“Therefore, it was an individual duty for all Muslims to carry out a defensive jihad against the regime.” In Islamic theology, jihad warfare is fard kifaya, an obligation of the community as a whole but not of every individual believer. Jihad becomes fard ayn, obligatory on every individual Muslim to aid in some way, when a Muslim land is attacked. In this view, Egypt as an Islamic state was attacked from within when the Muslim Brotherhood regime was deposed.
“Prominent cleric calls for jihad against Egyptian army,” by Ariel Ben Solomon for the Jerusalem Post, November 7 (thanks to Kenneth):
Jihadi cleric Sheikh Abu Mundhir al-Shinqiti has called on Egyptians to stop using nonviolent means such as protests, and instead to attack the regime and the “army of infidels” and “a collection of criminals.”
A prominent but somewhat shadowy jihadi thinker, the Mauritania-born Shinqiti wrote this in an article published on October 17 on the jihadi website Minbar al- Tawhid Wal-Jihad, according to a report Wednesday by MEMRI (the Middle East Media Research Institute).
He wrote that the Egyptian protests were not working despite the army”s crimes against Islam and Muslims.
Therefore, it was an individual duty for all Muslims to carry out a defensive jihad against the regime.
The nuances of Islamic doctrine on jihad are disputed by various radical Islamic groups, though it is generally understood that it is an individual duty for all Muslims if Muslims are attacked and the jihad is defensive in nature.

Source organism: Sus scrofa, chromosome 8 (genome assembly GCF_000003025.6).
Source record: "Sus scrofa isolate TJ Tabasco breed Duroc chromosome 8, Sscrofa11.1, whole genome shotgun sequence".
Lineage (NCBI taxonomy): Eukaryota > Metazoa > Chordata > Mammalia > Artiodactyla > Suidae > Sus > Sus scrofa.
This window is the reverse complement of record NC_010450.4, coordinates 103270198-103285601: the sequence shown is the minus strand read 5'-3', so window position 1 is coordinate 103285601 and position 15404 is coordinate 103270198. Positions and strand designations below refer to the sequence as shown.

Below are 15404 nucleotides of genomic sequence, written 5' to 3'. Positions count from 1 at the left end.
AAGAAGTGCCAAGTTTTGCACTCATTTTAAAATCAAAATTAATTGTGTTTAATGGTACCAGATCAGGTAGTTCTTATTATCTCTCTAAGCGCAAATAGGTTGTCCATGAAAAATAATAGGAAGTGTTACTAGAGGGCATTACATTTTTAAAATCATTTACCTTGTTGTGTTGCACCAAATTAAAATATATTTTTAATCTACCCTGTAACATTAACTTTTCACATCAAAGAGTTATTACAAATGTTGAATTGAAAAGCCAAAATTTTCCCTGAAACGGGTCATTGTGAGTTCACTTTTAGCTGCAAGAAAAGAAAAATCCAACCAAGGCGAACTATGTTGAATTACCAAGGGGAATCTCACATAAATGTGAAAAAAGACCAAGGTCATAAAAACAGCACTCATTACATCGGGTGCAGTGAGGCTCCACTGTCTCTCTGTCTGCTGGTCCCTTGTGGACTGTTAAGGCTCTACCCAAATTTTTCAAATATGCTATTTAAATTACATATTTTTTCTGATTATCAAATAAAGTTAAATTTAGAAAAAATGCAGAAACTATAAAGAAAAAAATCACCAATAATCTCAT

In his book Jihad in Classical and Modern Islam, Rudolph Peters, of the University of Amsterdam, describes how jihad is viewed by modern jihadi groups.
“Throughout Islamic history, governments and opposition movements have declared their Muslim adversaries to be heretics or unbelievers (takfir, declaring someone to be a kafir, unbeliever) in order to justify their struggle against them. It is this line of reasoning that is used by contemporary radical Islamic groups to give legitimacy to their use of arms against rulers who are to all appearances Muslims.”
David Barnett, writing in the Long War Journal website, reports about this and other jihadi statements made since the overthrow of Egyptian president Mohamed Morsi and the vicious army crackdown on the Muslim Brotherhood and other Islamists.
He cites some examples of jihadis declaring their solidarity with Egyptian Islamists. For example, on August 15, Abu Hafs al-Maqdisi, leader of the Gaza-based Jaish al-Ummah, called for Egyptians to wage jihad against strongman Gen. Abdel Fattah al-Sisi. On August 30, the Islamic State of Iraq and the Levant (ISIL) called on Egyptians to wage jihad against the army. And on October 11, al-Qaida leader Ayman al-Zawahiri released an audio message stating that Muslims needed to get rid of those who took power from Morsi.